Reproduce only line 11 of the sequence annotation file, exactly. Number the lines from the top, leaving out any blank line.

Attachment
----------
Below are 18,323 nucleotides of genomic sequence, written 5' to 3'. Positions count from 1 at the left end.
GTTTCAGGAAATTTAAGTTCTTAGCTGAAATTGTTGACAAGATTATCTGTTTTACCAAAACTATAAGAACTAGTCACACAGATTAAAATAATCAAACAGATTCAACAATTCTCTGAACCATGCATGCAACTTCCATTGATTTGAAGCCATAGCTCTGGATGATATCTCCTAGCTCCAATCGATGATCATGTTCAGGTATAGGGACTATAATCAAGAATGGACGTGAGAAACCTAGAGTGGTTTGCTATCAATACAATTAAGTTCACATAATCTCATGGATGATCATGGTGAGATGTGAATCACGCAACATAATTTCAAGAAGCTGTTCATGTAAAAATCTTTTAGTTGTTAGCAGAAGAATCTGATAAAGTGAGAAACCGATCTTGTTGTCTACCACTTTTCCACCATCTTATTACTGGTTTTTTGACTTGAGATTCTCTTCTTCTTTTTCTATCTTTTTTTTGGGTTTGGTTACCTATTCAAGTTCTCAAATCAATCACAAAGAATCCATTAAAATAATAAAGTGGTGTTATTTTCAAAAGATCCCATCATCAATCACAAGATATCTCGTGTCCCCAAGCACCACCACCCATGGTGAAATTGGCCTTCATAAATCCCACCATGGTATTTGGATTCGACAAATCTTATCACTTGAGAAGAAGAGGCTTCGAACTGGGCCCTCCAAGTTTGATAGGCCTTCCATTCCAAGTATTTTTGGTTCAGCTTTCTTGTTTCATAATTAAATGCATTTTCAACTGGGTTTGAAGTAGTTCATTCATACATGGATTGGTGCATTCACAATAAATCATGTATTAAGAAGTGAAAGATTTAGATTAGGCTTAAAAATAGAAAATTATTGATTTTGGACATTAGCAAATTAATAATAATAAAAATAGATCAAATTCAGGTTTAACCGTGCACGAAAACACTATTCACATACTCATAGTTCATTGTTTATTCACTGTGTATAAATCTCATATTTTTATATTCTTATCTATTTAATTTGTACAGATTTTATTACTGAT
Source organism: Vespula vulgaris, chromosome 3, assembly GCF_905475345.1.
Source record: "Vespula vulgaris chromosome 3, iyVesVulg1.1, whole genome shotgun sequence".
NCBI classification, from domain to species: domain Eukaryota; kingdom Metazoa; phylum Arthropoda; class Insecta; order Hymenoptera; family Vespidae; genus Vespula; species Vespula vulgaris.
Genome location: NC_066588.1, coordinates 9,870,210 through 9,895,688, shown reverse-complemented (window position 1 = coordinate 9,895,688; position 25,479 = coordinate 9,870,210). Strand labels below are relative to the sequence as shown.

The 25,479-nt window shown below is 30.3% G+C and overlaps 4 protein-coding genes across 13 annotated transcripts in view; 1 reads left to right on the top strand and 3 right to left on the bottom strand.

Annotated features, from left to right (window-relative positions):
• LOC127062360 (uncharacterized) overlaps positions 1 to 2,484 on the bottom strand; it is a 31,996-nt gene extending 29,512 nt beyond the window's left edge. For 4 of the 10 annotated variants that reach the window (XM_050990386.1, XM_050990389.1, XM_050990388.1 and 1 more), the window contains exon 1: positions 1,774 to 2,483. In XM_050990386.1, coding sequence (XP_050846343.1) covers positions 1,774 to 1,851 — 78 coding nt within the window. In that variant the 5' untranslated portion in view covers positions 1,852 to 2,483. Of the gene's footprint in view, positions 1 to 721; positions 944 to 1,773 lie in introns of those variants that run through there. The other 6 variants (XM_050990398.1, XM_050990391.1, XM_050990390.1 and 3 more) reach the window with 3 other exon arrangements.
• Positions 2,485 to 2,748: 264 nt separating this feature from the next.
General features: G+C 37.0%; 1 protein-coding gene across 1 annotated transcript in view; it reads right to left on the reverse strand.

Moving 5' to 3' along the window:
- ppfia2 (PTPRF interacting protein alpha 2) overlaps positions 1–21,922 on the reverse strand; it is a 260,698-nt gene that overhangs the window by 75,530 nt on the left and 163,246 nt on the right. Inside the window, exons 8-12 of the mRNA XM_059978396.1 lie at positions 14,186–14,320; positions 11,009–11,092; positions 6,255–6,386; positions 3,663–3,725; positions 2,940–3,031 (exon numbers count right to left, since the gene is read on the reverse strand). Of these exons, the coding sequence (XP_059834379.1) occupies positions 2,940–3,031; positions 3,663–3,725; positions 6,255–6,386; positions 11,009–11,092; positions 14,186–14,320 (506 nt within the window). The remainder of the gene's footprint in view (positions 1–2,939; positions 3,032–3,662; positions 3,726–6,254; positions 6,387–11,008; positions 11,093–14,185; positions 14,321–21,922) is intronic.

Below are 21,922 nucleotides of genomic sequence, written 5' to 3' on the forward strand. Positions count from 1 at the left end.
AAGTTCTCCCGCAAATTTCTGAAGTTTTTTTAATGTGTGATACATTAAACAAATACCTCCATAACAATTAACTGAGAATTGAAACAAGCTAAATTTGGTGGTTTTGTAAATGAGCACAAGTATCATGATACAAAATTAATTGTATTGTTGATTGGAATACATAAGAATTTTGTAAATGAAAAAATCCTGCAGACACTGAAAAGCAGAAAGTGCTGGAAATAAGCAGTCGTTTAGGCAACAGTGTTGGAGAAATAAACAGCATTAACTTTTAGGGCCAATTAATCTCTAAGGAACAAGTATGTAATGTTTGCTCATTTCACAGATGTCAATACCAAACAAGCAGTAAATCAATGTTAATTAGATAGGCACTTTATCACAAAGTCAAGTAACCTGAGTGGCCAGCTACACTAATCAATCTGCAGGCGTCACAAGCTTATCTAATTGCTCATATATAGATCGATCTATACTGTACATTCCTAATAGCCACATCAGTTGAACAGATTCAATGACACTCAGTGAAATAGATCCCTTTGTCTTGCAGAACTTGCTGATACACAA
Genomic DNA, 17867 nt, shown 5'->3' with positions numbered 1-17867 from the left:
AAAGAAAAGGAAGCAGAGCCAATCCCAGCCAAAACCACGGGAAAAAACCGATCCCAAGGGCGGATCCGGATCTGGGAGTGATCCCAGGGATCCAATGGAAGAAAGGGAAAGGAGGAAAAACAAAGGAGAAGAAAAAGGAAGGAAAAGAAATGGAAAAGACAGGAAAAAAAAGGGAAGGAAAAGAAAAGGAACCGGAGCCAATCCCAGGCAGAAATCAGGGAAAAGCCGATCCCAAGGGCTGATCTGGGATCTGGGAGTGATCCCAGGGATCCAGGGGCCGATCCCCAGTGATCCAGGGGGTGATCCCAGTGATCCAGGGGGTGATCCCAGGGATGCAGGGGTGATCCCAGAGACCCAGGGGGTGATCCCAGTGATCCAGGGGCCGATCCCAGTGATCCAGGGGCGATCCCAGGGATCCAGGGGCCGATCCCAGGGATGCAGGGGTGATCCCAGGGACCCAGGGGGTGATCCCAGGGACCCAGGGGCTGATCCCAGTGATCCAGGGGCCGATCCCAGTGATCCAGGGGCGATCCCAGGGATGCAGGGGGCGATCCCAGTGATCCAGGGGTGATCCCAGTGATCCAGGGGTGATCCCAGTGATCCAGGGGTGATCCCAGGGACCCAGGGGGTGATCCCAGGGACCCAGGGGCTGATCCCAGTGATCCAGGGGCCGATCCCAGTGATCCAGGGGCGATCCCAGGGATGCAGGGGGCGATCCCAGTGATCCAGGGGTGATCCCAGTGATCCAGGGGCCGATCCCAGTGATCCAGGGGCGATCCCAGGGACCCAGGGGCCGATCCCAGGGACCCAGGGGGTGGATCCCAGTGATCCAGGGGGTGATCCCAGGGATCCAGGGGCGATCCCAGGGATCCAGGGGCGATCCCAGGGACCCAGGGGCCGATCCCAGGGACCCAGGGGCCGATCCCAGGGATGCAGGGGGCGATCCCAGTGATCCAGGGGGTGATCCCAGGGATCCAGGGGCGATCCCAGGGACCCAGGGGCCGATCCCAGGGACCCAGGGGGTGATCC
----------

General features: G+C 37.0%; 1 protein-coding gene across 1 annotated transcript in view; it reads right to left on the reverse strand.